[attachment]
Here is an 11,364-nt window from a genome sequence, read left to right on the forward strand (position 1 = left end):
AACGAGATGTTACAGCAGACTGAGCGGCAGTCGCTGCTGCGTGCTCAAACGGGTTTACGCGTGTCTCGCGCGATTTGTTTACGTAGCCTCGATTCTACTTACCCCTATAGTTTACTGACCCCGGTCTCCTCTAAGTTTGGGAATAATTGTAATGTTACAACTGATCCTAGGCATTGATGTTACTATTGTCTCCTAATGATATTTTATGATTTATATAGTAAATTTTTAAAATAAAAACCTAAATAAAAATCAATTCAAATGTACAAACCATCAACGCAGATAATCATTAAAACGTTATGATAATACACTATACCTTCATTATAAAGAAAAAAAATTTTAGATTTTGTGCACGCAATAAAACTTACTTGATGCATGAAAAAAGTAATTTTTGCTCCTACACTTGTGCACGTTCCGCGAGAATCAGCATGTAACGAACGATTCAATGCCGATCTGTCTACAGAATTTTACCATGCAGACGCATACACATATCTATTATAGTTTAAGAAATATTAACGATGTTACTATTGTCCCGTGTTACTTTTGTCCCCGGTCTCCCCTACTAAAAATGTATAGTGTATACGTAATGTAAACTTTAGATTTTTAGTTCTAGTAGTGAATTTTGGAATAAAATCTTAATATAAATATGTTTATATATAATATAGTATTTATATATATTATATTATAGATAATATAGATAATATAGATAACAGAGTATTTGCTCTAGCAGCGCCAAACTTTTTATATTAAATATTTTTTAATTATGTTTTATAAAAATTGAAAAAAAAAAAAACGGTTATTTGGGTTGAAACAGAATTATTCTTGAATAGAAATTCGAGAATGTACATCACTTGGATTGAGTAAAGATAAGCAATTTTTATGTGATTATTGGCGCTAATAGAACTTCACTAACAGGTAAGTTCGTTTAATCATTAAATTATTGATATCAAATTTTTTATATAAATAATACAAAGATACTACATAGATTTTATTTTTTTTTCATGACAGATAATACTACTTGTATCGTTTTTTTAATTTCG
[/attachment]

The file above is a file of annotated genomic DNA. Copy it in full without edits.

Here is an 11,364-nt window from a genome sequence, read left to right on the forward strand (position 1 = left end):
AACGAGATGTTACAGCAGACTGAGCGGCAGTCGCTGCTGCGTGCTCAAACGGGTTTACGCGTGTCTCGCGCGATTTGTTTACGTAGCCTCGATTCTACTTACCCCTATAGTTTACTGACCCCGGTCTCCTCTAAGTTTGGGAATAATTGTAATGTTACAACTGATCCTAGGCATTGATGTTACTATTGTCTCCTAATGATATTTTATGATTTATATAGTAAATTTTTAAAATAAAAACCTAAATAAAAATCAATTCAAATGTACAAACCATCAACGCAGATAATCATTAAAACGTTATGATAATACACTATACCTTCATTATAAAGAAAAAAAATTTTAGATTTTGTGCACGCAATAAAACTTACTTGATGCATGAAAAAAGTAATTTTTGCTCCTACACTTGTGCACGTTCCGCGAGAATCAGCATGTAACGAACGATTCAATGCCGATCTGTCTACAGAATTTTACCATGCAGACGCATACACATATCTATTATAGTTTAAGAAATATTAACGATGTTACTATTGTCCCGTGTTACTTTTGTCCCCGGTCTCCCCTACTAAAAATGTATAGTGTATACGTAATGTAAACTTTAGATTTTTAGTTCTAGTAGTGAATTTTGGAATAAAATCTTAATATAAATATGTTTATATATAATATAGTATTTATATATATTATATTATAGATAATATAGATAATATAGATAACAGAGTATTTGCTCTAGCAGCGCCAAACTTTTTATATTAAATATTTTTTAATTATGTTTTATAAAAATTGAAAAAAAAAAAAACGGTTATTTGGGTTGAAACAGAATTATTCTTGAATAGAAATTCGAGAATGTACATCACTTGGATTGAGTAAAGATAAGCAATTTTTATGTGATTATTGGCGCTAATAGAACTTCACTAACAGGTAAGTTCGTTTAATCATTAAATTATTGATATCAAATTTTTTATATAAATAATACAAAGATACTACATAGATTTTATTTTTTTTTCATGACAGATAATACTACTTGTATCGTTTTTTTAATTTCG